Experimental sections

Chemicals

Sodium hydroxide (NaOH), pyrrole (C4H5N), Iron (III) chloride (FeCl3), copper sulphate pentahydrate (CuSO4·5H2O), copper acetate (Cu(CH3COO)2), manganese acetate (C4H6MnO4) and acetic acid (CH3COOH) all these chemicals are purchased from Thermo Fisher Scientific. Salts of Na2HPO4 (sodium phosphate dibasic dihydrate), NaH2PO4 (anhydrous sodium phosphate monobasic) and 5 mM of [Fe(CN)6]3−/4− at different pH values were utilized for preparing 0.1 M phosphate buffer (PBS). For the preparation of PBS all the salts were also purchased from Thermo Fisher Scientific.

Methodology

Two steps are involved in the fabrication of a sensor that can detect glucose from human sweat.

Step 1, making cotton conductive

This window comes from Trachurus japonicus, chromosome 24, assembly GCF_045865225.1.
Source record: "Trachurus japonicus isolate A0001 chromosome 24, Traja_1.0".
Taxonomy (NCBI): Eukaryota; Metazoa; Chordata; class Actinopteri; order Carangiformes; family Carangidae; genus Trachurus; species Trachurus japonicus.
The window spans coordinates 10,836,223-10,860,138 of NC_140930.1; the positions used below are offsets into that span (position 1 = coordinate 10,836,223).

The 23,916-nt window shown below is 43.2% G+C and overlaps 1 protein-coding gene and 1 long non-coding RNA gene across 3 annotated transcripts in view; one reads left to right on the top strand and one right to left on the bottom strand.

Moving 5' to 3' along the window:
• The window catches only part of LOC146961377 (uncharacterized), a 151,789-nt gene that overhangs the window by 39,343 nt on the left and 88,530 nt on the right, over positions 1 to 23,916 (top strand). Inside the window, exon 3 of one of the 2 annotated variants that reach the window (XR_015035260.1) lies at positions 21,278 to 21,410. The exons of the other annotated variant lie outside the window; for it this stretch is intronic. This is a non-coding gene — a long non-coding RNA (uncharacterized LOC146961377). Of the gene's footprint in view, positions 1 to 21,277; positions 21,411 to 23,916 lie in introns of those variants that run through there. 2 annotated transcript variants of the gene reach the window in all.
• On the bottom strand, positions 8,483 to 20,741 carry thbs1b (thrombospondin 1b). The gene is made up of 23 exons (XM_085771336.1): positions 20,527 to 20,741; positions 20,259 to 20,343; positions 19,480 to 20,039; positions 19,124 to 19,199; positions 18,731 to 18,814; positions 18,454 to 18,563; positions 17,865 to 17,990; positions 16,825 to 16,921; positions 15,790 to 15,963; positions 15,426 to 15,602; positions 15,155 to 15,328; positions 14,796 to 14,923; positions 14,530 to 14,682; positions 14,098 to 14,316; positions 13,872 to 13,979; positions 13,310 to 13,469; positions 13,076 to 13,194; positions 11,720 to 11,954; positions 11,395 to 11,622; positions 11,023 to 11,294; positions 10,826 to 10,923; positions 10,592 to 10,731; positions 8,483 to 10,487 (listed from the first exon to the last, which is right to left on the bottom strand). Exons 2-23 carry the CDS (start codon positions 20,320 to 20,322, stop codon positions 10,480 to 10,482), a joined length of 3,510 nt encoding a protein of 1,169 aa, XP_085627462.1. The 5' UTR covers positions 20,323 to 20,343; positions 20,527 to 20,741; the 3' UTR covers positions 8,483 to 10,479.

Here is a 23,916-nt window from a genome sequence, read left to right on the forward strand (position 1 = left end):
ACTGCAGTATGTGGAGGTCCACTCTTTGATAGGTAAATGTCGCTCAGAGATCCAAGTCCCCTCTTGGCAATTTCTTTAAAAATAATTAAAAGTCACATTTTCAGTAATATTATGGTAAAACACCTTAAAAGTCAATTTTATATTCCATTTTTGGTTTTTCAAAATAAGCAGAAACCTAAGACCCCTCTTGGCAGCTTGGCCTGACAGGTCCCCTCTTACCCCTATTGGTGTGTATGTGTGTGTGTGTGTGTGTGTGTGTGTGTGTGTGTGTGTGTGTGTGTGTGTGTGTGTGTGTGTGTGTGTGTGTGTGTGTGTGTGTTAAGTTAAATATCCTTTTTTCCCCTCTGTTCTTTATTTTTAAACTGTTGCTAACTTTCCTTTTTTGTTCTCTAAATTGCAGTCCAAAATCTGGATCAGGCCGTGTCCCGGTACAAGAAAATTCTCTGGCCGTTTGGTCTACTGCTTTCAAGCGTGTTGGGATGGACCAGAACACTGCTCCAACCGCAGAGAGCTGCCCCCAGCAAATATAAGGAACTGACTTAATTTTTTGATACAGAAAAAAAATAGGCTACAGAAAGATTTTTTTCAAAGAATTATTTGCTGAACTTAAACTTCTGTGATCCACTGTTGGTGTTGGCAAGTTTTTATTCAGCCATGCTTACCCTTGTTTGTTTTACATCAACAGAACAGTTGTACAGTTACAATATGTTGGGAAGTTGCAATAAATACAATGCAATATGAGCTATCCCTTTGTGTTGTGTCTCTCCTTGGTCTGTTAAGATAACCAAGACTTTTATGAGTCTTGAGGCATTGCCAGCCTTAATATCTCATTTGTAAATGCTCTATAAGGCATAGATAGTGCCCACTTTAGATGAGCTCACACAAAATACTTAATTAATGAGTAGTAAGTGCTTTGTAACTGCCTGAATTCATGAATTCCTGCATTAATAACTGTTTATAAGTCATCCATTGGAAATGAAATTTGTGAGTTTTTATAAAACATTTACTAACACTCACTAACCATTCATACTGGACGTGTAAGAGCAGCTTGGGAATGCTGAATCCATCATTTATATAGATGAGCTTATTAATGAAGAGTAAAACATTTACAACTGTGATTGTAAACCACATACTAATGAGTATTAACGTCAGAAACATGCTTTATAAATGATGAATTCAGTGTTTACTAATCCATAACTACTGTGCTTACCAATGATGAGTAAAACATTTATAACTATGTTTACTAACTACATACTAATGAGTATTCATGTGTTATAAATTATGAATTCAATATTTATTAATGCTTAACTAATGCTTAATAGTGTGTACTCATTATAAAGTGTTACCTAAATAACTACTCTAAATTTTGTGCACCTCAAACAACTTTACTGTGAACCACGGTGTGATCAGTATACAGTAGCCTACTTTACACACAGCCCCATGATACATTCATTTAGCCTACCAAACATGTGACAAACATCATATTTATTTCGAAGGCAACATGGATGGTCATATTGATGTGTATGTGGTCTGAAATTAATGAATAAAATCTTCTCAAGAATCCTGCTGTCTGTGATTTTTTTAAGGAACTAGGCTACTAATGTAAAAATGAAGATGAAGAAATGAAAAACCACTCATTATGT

Firstly, cotton fabric was taken and washed with de-ionized (DI) water. Afterwards, it was immersed into the solution of 0.1 M NaOH for 3 h. Later, it was washed again with DI water followed by drying in an open environment. Then a two-step polymerization of pyrrole onto the cotton fabric is followed. In the first step, the dried scoured cotton fabric is immersed into solution containing 2 mL pyrrole and 100 ml DI at room temperature for 2 h. In the second step, the pyrrole-enriched cotton fabric is immersed into the solution of 1 g FeCl3 in 30 ml DI water. FeCl3 is used here as an oxidant such that it can initiate polymerization onto the cotton fabric at 20ºC for 3 h. After that, wash the polymerized cotton with DI water. Dry the resulting cotton fabric in microwave oven at 50ºC for 3 h. To enhance the conductivity of the pyrrole-coated cotton fabric, it requires a coating of highly conductive metal. 1 M solution of copper sulphate pentahydrate is formed for the electrochemical deposition on the pyrrole-coated cotton fabric. Maintain the pH of the copper sulphate solution in between 2 and 2.5 by adding few drops of sulphuric acid. In this way cotton fabric is becoming highly conductive (shown in Additional file 1: Fig. S1).